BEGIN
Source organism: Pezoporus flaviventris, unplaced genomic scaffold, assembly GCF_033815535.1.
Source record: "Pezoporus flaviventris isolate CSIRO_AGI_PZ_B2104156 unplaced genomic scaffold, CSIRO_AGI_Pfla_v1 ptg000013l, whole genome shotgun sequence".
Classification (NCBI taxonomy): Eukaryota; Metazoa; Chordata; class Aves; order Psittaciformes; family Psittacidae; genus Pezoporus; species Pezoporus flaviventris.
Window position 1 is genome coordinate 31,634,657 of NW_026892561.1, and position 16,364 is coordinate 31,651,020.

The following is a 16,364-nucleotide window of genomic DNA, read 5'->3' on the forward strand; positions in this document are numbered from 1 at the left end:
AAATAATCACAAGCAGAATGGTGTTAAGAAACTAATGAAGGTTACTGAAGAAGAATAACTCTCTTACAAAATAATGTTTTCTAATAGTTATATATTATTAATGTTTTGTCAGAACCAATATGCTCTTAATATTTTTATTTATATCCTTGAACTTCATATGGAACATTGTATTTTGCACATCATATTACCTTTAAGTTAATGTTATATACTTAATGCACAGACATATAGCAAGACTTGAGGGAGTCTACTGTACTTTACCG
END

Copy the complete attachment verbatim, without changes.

Source organism: Pezoporus flaviventris, unplaced genomic scaffold, assembly GCF_033815535.1.
Source record: "Pezoporus flaviventris isolate CSIRO_AGI_PZ_B2104156 unplaced genomic scaffold, CSIRO_AGI_Pfla_v1 ptg000013l, whole genome shotgun sequence".
Classification (NCBI taxonomy): Eukaryota; Metazoa; Chordata; class Aves; order Psittaciformes; family Psittacidae; genus Pezoporus; species Pezoporus flaviventris.
Window position 1 is genome coordinate 31,634,657 of NW_026892561.1, and position 16,364 is coordinate 31,651,020.

The following is a 16,364-nucleotide window of genomic DNA, read 5'->3' on the forward strand; positions in this document are numbered from 1 at the left end:
AAATAATCACAAGCAGAATGGTGTTAAGAAACTAATGAAGGTTACTGAAGAAGAATAACTCTCTTACAAAATAATGTTTTCTAATAGTTATATATTATTAATGTTTTGTCAGAACCAATATGCTCTTAATATTTTTATTTATATCCTTGAACTTCATATGGAACATTGTATTTTGCACATCATATTACCTTTAAGTTAATGTTATATACTTAATGCACAGACATATAGCAAGACTTGAGGGAGTCTACTGTACTTTACCG